Business teacher Jeff Mueller retires after 19 years at MVHS
Business teacher Jeff Mueller says he follows nearly all of his students on LinkedIn because he “enjoys seeing the kids succeed, and makes sure that they understand that [he is] very very happy with whatever they do.” He recounts that one of his former students is completing a medical residency in London, while another is working in the House of Representatives. Some of his students were recruited by colleges to play football, while others have become lawyers. Mueller says he enjoys knowing the variety of things his students have gone on to do, and a rewarding part of his job is when his former students return and ask him for career advice about business-oriented fields.
Mueller began his teaching career in 1978 at Tierra Linda Middle School, located in Southern California. After working there for three years, California’s 1981 Proposition 13 led to the elimination of certain programs in public schools, including the one Mueller was a part of, which is when he decided to venture into the high tech industry. He worked in the industry for 24 years and moved his way up to executive management positions at IBM, but decided to retire after getting tired of the extensive travelling throughout Southeast Asia and Europe that his job entailed.
After his retirement from IBM, Mueller began to do some substitute teaching because of his lifetime teaching credential, which he later updated with a teaching credential for Business. He had served as a long term Geometry substitute at MVHS for approximately five months when Betty Paul, the MVHS Principal at the time, asked if he was interested in teaching the business course and simultaneously serving as the head football coach — Mueller had formerly coached football at Cupertino High School and Baseball at De Anza College — starting in the 2002-03 school year. Mueller said yes to both, and in the 19 years since then, he has taught the Principles of Business, Law and International Business courses at MVHS.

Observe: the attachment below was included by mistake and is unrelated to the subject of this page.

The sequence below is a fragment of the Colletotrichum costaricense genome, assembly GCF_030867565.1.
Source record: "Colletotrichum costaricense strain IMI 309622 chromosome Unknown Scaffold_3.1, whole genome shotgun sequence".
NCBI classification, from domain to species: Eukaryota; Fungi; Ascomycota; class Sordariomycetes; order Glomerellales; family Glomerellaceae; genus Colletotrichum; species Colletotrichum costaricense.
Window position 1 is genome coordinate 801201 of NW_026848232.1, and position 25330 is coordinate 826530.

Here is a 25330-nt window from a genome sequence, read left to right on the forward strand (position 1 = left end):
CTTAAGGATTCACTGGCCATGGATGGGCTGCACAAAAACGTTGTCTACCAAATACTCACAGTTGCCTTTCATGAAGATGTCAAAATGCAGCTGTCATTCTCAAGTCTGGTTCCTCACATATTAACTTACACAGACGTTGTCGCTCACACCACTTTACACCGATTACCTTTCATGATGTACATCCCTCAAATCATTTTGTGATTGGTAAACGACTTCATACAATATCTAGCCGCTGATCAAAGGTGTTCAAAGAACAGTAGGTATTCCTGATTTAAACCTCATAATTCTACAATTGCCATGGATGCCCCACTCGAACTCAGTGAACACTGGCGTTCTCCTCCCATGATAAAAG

“It’s been so enjoyable,” said junior Vaishnavi Suresh, who has had Mueller as a teacher for three consecutive years for Principles of Business, Law and International Business, respectively. “I think he’s a really good teacher and he brings a lot of the stuff from his time in IBM into his business classes and it’s really helpful for us, especially for people aspiring to be future business leaders and go into that field. It’s really interesting to hear about all these anecdotes that he has during his time working in Japan, or talking about leadership from firsthand experience, and I think that that is one of the most valuable things that I get out of his class — just having him teach out of personal experience is really interesting and valuable.”t
Mueller’s colleague, Business teacher Carl Schmidt, also says that when Mueller was interviewing for a position on the MVHS staff, he was impressed by Mueller’s extensive business background. He adds that after finding out that Mueller graduated from MVHS in 1973 and was a quarterback on the football team during high school — MVHS was highly ranked in the state in football at the time — Schmidt knew he would be a great fit for both a business teacher and a football coach.
Since then, Schmidt and Mueller have been working closely for the past 19 years — their classrooms are right next door to each other, they see and talk to each other every day, exchange emails and texts over the weekend and have also always been part of the same Professional Learning Community (PLC).